The letters from the participating Rotary Clubs were bound into a volume that was placed in the School library. A wooden plaque bearing the names of all the Rotary Clubs that sent soil samples was hung on the wall of the main hall of the School building.
In 2007, the Club received an inquiry from the Rotary Club of Tartu in Estonia for information on the status of the International Trees to which they had sent 1 lb of their soil. Unfortunately, it appears that both trees had been removed from the site over the years.
So you may be asking why Carol included this in a 2021 news Bulletin.  Well, we just received another e-mail from the Rotary Club of Tartu in Estonia.
Margus Ulst  margus36102@gmail.com
Tue, Jun 1, 2021 at 2:45 AM
To: tunkhannockrotary@gmail.com
Dear fellow Rotarians in Tunkhannock and Pennsylvania,
I'm writing on behalf of Rotary history team of Tartu Rotary Club (Estonia). Surprisingly we found, that we participated in your Rotary project by sending best wishes and a pound of soil for RI Fellowship Tree (look the attachment).
It would be interesting to know if the tree is alive and how big it is by now. Could you check the tree status and if possible, send a photo.
With best regards
Margus Ulst
Tartu Rotary Club, Estonia
Dear Margus,
In 2015, we celebrated our 90th Club Anniversary and I wrote up the 90 years of history of the Tunkhannock Rotary Club.  In searching through the newspaper archives, I found 3 articles on the International Tree, but no photos.  I am attaching the piece of our history document describing the International trees summarized in the newspaper articles.  Unfortunately, it appears that both trees were removed years ago.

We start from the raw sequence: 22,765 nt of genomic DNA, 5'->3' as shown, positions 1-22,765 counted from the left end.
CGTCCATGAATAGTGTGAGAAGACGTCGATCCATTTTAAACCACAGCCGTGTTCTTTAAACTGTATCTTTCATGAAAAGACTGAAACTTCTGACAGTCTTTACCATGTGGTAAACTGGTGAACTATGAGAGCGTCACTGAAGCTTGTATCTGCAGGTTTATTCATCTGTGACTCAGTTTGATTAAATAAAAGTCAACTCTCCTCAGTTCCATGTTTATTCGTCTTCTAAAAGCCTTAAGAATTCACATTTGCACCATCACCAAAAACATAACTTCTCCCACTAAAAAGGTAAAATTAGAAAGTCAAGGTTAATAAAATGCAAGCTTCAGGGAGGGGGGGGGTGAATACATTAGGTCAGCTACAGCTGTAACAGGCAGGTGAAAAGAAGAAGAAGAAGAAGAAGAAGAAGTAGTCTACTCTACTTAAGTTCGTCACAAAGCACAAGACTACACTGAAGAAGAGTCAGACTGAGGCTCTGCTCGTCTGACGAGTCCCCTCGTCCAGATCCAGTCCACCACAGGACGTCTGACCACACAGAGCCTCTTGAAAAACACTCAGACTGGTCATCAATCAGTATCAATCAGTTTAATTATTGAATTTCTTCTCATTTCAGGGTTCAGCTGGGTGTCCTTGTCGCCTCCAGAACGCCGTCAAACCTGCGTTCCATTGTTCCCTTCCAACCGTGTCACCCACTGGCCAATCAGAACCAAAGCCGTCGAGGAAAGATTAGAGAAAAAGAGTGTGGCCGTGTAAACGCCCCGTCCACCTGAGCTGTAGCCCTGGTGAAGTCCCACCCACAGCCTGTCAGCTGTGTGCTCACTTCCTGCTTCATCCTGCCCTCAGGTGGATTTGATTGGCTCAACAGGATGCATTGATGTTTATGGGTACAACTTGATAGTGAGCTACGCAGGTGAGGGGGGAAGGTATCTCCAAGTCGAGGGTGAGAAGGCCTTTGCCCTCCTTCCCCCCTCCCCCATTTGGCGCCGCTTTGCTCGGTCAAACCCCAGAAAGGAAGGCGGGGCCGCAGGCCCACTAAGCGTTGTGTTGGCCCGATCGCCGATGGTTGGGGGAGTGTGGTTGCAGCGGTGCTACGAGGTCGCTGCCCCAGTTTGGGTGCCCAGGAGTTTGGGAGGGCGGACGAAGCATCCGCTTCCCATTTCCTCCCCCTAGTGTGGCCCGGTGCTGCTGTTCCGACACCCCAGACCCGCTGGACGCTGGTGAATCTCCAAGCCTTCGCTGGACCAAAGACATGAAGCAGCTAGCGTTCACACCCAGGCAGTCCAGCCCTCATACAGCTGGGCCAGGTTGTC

I was also unable to find the bound volume at the school library containing all the letters etc.  The letter you attached is the only letter I have seen regarding this project.  I will include it when I write the updated 100th Anniversary History of our Club in 2025.
Sorry, I cannot give you better news about the trees, but it was really a wonderful thing to do back in 1938-1939.  Thank you for reminding me about the truly international collaborations that are Rotary.
Yours in Rotary,
Carol Ziomek
Secretary and Historian
Tunkhannock Rotary, Tunkhannock, Pennsylvania  USA
I did include a copy of the information above, but wondered if anyone in the club knows if the bound book of letters still exists somewhere in a school library?  Also, can anyone confirm that the trees are definitely gone or whether there are any photos anywhere at the school regarding this project?  If the plaque exists somewhere at the school, a photo would be gratefully appreciated as I prepare to update our 2015 90th Anniversary History for 2025 when we celebrate our 100th Anniversary as a Rotary Club. 
This was an amazing project and of course with importation of dirt from various countries this would most likely not be possible today with current importation guidelines from the Dept of Agriculture.